A few campaigns into Army of Two, and mercenaries Tyson Rios and Elliot Salem are lugging their risible body armour, pimped hand-cannons and mismatched names towards their next encounter with a bunch of insurgents who look like a street gang, in an army base that looks like a skate park, in an Iraq that looks like the outskirts of Denver. Rios (bald, scarred, The Serious One) is being Basil Exposition, wondering aloud to Salem (tousled, tattooed, The Impetuous One) whether a mole might be betraying them to the enemy.
"Don't know don't care," barks Salem, and the mindless killing begins once more.
In case you hadn't guessed from the getup that makes its supposedly macho heroes look like camp, sado-masochistic, medieval ice hockey goalies, Army of Two doesn't take itself all that seriously. This co-op-focused, third-person shooter is no Tom Clancy's Advanced Military Anorak Fantasy. Why are we killing these men? What's the plot again? Which third-world country are we blowing up next? Don't know, don't care. In the middle of one firefight, Salem starts banging on about who the best rapper in the Wu-Tang Clan is. It's practically self-parody.
It's a good thing, too. The light tone helps you get past the drab locations, dodgy politics, dumb machismo, clumsy dialogue and production-line plot of this superficially standard action game, and focus on what it does well: tactical AI, weapon customisation and superb two-player co-op dynamics.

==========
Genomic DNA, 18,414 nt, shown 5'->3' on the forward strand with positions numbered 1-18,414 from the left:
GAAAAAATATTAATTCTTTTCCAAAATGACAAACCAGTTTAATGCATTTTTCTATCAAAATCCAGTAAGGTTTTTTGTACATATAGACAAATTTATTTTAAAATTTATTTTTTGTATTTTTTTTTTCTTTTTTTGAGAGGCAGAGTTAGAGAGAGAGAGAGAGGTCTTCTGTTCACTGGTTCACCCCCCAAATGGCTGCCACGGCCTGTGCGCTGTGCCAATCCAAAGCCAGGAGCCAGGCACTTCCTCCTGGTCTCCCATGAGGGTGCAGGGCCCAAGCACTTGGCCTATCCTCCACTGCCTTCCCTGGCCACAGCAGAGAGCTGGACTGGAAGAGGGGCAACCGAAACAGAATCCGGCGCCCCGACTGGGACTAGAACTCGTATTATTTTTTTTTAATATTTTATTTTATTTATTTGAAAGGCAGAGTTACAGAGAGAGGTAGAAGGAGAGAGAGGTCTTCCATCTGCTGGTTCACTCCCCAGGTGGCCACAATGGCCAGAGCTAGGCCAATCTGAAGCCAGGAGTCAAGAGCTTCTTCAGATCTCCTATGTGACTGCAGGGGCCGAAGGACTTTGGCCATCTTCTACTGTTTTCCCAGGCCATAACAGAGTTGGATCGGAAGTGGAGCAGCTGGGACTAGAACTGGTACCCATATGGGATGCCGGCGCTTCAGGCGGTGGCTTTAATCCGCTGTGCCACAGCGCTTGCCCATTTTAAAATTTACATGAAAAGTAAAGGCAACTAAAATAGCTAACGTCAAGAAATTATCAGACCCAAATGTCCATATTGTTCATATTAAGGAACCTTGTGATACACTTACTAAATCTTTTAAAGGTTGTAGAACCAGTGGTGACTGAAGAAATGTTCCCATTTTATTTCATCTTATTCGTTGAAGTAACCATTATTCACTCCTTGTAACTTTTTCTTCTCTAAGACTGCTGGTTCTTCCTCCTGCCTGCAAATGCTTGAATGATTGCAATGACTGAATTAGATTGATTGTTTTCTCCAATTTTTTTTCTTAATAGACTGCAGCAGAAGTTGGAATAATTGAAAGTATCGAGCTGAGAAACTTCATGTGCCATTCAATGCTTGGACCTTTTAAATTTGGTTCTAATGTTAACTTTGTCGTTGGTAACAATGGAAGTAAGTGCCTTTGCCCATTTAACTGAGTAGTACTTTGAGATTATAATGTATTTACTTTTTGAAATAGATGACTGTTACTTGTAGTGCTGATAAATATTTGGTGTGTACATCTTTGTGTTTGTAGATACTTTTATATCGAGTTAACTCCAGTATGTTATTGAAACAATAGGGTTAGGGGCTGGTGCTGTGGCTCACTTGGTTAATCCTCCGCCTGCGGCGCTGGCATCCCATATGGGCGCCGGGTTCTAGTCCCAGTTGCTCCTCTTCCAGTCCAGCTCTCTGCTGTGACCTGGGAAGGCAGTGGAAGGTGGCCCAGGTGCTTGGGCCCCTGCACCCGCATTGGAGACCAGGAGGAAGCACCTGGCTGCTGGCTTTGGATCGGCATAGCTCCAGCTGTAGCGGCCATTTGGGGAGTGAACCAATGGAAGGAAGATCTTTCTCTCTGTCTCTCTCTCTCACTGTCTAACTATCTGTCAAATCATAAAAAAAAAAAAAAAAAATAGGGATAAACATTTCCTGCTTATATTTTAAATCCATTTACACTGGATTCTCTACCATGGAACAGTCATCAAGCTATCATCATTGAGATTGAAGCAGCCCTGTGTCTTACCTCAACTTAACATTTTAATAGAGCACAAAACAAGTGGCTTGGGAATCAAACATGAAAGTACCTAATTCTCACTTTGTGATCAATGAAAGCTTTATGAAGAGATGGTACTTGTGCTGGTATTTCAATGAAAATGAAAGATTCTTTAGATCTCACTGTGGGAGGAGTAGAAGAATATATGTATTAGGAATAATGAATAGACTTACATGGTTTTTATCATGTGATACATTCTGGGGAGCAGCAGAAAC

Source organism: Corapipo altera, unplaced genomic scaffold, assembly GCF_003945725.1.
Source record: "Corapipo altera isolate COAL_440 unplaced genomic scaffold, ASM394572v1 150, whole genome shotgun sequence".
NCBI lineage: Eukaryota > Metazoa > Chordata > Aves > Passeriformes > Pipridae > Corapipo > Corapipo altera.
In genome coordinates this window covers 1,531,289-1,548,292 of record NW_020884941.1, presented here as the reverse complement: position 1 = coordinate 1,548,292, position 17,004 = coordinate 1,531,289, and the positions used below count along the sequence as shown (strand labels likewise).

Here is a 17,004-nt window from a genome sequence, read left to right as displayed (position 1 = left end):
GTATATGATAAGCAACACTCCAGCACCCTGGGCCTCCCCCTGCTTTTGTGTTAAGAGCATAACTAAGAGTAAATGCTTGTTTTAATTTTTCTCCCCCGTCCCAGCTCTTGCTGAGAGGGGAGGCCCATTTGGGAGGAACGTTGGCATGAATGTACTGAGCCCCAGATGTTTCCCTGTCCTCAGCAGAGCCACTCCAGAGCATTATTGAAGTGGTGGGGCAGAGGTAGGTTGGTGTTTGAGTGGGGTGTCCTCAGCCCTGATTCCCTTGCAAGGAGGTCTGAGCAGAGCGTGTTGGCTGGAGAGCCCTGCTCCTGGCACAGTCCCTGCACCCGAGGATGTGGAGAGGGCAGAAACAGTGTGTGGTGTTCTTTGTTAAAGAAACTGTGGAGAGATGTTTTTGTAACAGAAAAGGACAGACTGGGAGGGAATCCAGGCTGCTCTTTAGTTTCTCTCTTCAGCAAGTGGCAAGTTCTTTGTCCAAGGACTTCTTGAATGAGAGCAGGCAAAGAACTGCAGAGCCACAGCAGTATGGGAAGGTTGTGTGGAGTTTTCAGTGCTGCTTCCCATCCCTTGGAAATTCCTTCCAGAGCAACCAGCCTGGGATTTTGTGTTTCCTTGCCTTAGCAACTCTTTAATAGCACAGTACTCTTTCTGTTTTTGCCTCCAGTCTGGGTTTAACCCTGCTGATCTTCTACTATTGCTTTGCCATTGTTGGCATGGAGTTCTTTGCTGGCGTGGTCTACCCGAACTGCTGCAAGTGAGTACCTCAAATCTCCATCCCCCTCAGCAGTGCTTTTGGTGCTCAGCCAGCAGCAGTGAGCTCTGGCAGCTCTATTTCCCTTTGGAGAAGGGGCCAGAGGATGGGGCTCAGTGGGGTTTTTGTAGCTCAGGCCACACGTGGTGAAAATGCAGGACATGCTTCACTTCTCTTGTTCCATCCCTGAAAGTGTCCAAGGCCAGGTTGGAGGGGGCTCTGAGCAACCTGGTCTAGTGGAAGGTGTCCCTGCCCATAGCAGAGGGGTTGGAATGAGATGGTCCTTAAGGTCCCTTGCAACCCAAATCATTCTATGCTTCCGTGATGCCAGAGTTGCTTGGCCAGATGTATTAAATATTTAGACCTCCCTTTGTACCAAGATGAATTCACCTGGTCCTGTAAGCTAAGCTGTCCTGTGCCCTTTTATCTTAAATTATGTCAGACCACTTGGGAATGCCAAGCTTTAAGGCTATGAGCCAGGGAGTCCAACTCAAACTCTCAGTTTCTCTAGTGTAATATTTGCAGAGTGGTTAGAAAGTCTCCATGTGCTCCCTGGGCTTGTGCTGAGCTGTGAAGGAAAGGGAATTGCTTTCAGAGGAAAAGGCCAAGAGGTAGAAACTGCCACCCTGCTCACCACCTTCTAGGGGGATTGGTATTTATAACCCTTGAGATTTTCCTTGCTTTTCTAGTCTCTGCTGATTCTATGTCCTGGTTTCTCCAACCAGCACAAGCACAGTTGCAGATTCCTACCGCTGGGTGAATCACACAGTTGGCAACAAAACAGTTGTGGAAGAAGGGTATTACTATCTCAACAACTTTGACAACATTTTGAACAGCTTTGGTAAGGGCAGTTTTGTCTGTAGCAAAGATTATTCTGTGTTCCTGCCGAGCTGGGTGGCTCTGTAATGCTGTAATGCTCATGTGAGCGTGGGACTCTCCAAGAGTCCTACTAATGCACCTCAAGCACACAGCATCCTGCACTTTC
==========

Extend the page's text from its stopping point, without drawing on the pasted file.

For all that it revels in shooter cliché, the fact that Army of Two was designed from first principles for two players makes it quite an unusual beast. The core of this is the "aggro" system that splices the cover-and-flank tactics of a squad shooter with the threat management mechanics of an MMORPG, and then telegraphs it to the player with all the subtlety of a sucker punch. When one of the pair of "private military contractors" is shooting at the enemy, he draws their fire and glows red. His partner fades to transparency and can move to a flanking position unmolested, the better to take out the enemies behind cover, in body armour, or at machinegun posts. Or to not die, if he's the one under fire already (a "feign death" move also allows you to instantly drop aggro when your health is low).
As if the visual cues weren't easy enough to understand, there's an aggro meter at the top of the screen, showing you where things stand. It might seem like overkill, but the absolute clarity of the aggro system is Army of Two's greatest strength. It makes it supernaturally easy to fall into the game's steady, swinging rhythm, and means that EA Montreal has been able to notch enemy behaviour a few levels above blind and brain-damaged without making the game frustrating to play. Your opponents frequently attack from two sides and use cover properly, blind-firing and falling back when threatened - but since they can always be outsmarted and outflanked by using the aggro system, you've always got options.
The game is best enjoyed by far with another player, and supports split-screen play as well as a robust drop-in drop-out mode over Xbox Live or PSN. But the AI that takes control of your partner when you play alone is surprisingly capable, too. It's not that it's outstandingly clever, believable or error-free - rather that the command system is elegant and effective, with directions on the d-pad allowing you to toggle between passive and aggressive versions of advance, regroup, and hold-position. Between this and the aggro system, it's simplicity itself to manipulate the AI to get you out of thorny situations.